WE HAVE DEVOTED many lines in this space to warnings about one of the fast-rising threats to life and limb around town -- the red-light runner. It's not entirely clear what happened to the good old red-means-stop message, but on any day you choose, on almost any busy corner, you can see these culprits brushing by terrified pedestrians and moving right across the bows of vehicles going on green. So prevalent is this flagrant lawbreaking that it has even made the green light a dangerous come-on.

Only yesterday an 8-year-old boy was struck and killed by a car while crossing a street on the way to school. A crossing guard managed to shove several other children out of the path of the car but was unable to protect the boy, authorities said. Witnesses told police the car ran a red light. The driver was charged with automobile manslaughter, reckless driving, speeding, failure to obey a traffic signal and failure to yield to a pedestrian.

There were other close calls at intersections yesterday -- frightening incidents that don't get reported because they don't happen to include direct hits. But how many deaths will it take before drivers obey red lights and spare themselves and others tragedy?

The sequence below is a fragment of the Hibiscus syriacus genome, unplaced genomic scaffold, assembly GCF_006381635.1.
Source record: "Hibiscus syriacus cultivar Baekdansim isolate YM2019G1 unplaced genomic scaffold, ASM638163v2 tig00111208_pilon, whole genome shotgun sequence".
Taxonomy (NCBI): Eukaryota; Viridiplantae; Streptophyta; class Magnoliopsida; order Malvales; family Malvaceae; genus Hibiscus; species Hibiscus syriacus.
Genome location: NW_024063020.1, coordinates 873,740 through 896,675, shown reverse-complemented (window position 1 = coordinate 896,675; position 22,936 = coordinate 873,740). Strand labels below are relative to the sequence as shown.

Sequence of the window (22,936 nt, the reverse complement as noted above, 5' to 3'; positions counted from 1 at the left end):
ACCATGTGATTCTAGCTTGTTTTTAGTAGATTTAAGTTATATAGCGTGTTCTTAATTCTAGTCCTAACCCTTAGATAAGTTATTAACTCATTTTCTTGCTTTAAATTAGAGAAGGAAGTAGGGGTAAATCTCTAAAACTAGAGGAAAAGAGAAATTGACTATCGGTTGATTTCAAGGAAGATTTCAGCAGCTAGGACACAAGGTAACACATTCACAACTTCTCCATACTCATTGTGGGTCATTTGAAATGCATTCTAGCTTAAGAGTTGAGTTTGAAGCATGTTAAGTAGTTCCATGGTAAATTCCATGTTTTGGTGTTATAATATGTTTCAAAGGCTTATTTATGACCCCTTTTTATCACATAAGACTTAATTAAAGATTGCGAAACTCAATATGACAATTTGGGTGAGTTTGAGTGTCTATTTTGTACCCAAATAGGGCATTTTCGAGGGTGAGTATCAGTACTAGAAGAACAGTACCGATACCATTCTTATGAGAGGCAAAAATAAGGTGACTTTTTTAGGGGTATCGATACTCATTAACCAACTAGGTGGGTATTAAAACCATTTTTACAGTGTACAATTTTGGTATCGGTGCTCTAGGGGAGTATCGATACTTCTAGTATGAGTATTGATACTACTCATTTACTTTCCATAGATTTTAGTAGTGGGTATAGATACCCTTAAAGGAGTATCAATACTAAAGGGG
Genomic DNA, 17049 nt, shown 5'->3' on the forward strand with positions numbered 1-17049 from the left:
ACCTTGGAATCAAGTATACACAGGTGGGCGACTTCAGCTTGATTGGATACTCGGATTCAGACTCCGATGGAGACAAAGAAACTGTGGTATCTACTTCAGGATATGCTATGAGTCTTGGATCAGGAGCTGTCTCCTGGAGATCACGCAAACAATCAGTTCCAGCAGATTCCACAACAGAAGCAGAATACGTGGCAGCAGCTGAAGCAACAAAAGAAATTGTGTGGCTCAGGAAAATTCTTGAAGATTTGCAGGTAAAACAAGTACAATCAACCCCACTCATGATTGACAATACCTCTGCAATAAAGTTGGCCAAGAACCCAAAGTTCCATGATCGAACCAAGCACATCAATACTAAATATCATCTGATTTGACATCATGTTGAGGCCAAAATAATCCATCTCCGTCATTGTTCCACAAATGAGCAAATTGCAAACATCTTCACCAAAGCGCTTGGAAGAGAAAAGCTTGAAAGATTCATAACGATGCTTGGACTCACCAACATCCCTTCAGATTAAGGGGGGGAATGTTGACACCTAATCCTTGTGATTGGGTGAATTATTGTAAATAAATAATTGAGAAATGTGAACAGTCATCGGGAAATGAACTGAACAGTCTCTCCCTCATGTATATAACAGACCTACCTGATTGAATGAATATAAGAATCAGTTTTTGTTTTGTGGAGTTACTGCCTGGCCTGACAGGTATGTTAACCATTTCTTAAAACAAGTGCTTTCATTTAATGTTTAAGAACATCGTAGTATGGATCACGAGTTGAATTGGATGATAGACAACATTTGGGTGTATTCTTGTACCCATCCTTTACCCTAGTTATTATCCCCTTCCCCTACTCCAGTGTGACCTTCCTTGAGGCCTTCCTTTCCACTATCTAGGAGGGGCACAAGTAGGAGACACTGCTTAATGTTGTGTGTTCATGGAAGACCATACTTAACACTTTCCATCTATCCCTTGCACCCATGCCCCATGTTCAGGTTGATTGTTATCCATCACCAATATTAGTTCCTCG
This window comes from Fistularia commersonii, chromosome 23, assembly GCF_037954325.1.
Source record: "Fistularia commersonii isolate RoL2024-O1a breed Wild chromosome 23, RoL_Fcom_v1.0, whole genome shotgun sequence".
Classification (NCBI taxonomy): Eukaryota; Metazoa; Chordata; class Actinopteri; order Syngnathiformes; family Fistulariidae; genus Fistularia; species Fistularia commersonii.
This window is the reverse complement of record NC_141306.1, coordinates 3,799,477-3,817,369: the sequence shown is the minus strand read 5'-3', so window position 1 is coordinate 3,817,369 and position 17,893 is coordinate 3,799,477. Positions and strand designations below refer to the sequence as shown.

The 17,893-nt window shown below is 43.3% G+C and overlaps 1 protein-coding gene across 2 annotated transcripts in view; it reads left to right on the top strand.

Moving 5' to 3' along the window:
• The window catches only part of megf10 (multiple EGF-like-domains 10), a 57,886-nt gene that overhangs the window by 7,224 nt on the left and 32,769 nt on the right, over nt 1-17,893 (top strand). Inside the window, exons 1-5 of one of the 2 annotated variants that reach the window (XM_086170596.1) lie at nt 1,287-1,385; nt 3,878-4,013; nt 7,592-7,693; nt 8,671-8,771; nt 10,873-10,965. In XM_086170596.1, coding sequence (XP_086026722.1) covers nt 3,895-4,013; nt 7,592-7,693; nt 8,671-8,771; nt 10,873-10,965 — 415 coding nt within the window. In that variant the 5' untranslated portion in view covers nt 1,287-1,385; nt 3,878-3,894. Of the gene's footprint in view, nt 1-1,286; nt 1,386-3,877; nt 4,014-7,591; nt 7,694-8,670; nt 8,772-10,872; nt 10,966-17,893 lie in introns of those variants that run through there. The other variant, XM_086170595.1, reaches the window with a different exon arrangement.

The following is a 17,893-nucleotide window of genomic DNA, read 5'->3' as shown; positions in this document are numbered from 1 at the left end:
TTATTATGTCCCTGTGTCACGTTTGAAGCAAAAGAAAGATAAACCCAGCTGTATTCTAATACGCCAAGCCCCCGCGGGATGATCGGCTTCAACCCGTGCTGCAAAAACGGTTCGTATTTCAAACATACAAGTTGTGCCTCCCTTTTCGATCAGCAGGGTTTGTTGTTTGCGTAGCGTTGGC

For those who still may not realize it or who may not care a lot, let us repeat a reminder from Metropolitan Police officer Fred Thompson: the crosswalk is a part of the intersection, and if you drive into it on red, you have run the light. In the District that can mean a $75 fine and two points on your driver's license.

Maybe it should mean more than that. And maybe in the city and suburbs alike, more police officers should be posted at busy intersections to spot and ticket every red-runner they sight. Will any mayor, county executive or other top official step out and give the order?